Undergraduate Psychology Students' Perceptions of Schizophrenia

dc.contributor.advisor Kelly, David
dc.contributor.author Herron, Shelby Elizabeth
dc.contributor.committeemember Tate, James
dc.contributor.committeemember Fuller, Dana
dc.contributor.department Psychology en_US
dc.date.accessioned 2016-12-21T20:25:46Z
dc.date.available 2016-12-21T20:25:46Z
dc.date.issued 2016-11-07
dc.description.abstract The author investigated the knowledge and attitudes of undergraduate psychology students toward mental illness, specifically schizophrenia. Student participants responded to several scales measuring various attitudes toward schizophrenia. The author found that students scored approximately 63% on the Understanding Schizophrenia Quiz, which was greater than what was hypothesized. There were significant differences in all four of the CAMI dimensions and both of the OMI dimensions when compared to neutral, meaning that overall students did not have stigmatizing views. Finally, there were no correlations found between scores on the Understanding Schizophrenia Quiz and any of the dimensions on either the CAMI or the OMI, therefore more knowledge did not produce more positive attitudes toward schizophrenia. These results indicate that the amount of basic knowledge about schizophrenia may not be the primary determinant of attitudes towards individuals with schizophrenia.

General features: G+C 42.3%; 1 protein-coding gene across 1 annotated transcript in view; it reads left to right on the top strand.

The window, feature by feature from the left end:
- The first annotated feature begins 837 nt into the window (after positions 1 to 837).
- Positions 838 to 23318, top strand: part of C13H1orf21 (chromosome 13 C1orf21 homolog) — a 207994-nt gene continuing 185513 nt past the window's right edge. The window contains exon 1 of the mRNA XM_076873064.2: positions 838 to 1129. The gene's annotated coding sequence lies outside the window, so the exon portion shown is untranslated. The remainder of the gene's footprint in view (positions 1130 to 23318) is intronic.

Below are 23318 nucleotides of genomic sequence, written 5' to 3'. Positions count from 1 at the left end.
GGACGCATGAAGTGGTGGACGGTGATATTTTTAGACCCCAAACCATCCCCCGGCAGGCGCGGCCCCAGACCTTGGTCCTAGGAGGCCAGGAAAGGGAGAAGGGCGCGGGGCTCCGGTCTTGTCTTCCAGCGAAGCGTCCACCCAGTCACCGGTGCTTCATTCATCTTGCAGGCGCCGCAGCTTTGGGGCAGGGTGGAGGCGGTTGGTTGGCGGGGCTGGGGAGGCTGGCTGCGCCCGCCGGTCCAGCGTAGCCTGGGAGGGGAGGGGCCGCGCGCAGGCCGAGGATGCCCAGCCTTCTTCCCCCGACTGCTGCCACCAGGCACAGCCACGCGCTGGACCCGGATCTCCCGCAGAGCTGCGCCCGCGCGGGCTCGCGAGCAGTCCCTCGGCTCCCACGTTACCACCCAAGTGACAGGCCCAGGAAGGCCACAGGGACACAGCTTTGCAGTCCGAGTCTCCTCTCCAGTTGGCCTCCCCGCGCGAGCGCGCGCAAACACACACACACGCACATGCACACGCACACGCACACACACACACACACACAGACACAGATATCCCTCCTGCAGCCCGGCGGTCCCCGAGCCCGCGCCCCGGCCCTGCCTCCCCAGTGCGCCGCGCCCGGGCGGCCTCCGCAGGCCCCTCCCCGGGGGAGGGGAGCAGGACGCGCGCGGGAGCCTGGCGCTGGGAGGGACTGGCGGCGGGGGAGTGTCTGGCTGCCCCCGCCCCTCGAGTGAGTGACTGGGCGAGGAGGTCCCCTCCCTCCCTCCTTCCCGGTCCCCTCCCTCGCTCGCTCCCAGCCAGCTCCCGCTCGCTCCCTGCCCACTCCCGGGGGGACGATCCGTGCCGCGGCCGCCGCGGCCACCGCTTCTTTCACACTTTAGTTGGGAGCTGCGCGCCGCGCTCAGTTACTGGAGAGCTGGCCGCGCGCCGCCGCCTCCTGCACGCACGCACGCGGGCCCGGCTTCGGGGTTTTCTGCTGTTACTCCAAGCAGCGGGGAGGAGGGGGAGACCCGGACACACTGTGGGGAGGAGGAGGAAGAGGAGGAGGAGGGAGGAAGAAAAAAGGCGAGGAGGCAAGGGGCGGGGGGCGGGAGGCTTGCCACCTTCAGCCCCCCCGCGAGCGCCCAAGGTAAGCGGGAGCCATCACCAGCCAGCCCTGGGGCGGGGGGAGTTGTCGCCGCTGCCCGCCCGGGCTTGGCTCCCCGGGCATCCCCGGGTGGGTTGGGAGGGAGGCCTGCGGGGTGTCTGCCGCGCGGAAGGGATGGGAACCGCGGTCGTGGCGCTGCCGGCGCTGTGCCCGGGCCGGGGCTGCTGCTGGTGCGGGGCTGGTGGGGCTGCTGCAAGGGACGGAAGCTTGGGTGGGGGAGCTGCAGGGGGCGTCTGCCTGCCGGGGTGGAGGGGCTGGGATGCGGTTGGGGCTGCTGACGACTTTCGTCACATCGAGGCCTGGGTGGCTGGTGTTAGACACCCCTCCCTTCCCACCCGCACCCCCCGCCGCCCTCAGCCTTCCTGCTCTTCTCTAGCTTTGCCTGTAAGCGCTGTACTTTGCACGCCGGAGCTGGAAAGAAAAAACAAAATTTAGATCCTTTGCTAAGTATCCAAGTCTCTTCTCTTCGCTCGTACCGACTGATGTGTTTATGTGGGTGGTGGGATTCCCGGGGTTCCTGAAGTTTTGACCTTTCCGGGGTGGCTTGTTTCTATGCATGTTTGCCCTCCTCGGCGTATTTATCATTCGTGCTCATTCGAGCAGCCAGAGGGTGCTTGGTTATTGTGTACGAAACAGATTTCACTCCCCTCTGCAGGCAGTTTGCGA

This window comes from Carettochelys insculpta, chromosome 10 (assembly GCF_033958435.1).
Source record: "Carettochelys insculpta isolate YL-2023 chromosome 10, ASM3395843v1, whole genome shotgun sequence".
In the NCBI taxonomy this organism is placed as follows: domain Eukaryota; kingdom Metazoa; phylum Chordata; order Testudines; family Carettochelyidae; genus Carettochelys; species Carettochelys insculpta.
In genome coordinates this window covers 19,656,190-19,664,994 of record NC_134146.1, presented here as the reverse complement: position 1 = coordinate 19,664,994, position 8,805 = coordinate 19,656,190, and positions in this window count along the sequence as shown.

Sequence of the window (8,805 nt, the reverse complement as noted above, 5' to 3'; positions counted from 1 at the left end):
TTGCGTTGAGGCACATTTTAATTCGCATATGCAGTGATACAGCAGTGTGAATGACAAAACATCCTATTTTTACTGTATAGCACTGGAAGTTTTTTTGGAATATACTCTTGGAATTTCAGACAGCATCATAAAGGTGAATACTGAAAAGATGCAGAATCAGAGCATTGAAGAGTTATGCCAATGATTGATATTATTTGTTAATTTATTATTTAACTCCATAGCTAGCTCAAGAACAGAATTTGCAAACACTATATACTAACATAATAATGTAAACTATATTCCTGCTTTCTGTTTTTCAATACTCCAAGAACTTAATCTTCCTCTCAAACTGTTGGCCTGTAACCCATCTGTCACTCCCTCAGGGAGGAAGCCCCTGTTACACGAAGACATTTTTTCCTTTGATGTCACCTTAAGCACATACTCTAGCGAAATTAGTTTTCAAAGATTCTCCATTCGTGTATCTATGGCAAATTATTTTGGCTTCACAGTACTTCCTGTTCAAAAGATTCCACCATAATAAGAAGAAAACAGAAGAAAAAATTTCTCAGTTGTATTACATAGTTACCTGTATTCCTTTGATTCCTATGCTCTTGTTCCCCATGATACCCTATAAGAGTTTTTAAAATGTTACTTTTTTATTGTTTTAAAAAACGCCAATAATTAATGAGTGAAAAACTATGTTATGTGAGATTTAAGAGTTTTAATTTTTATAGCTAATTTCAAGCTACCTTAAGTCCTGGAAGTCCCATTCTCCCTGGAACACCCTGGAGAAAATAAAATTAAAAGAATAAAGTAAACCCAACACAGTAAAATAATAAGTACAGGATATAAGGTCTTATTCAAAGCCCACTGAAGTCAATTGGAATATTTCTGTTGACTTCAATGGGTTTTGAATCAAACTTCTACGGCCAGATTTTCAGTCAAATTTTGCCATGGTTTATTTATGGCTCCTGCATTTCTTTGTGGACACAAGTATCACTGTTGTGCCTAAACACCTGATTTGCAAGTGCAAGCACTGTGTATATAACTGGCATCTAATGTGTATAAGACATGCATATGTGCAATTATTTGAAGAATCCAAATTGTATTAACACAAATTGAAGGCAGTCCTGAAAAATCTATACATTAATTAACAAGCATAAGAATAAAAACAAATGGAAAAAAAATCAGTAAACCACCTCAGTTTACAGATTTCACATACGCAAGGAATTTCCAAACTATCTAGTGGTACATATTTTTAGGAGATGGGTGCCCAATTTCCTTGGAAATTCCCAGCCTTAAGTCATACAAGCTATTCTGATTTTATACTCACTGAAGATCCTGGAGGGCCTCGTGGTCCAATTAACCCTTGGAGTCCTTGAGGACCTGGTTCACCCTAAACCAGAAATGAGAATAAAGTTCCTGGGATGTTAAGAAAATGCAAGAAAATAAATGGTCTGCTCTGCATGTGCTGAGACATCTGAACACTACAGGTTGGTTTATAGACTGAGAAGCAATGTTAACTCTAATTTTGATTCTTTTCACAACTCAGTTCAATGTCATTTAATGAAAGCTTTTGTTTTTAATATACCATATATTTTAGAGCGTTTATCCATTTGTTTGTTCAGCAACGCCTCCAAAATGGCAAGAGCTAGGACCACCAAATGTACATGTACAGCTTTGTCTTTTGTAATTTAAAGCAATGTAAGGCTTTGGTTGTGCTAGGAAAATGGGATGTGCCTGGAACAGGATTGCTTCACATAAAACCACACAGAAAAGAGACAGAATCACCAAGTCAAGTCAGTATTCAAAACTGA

dc.description.degree M.A.
dc.identifier.uri http://jewlscholar.mtsu.edu/handle/mtsu/5169
dc.publisher Middle Tennessee State University
dc.subject Mental Health
dc.subject Perceptions
dc.subject Schizophrenia
dc.subject Stigma
dc.subject Students
dc.subject Undergraduate
dc.subject.umi Clinical psychology
dc.subject.umi Psychology
dc.thesis.degreegrantor Middle Tennessee State University
dc.thesis.degreelevel Masters
dc.title Undergraduate Psychology Students' Perceptions of Schizophrenia
dc.type Thesis
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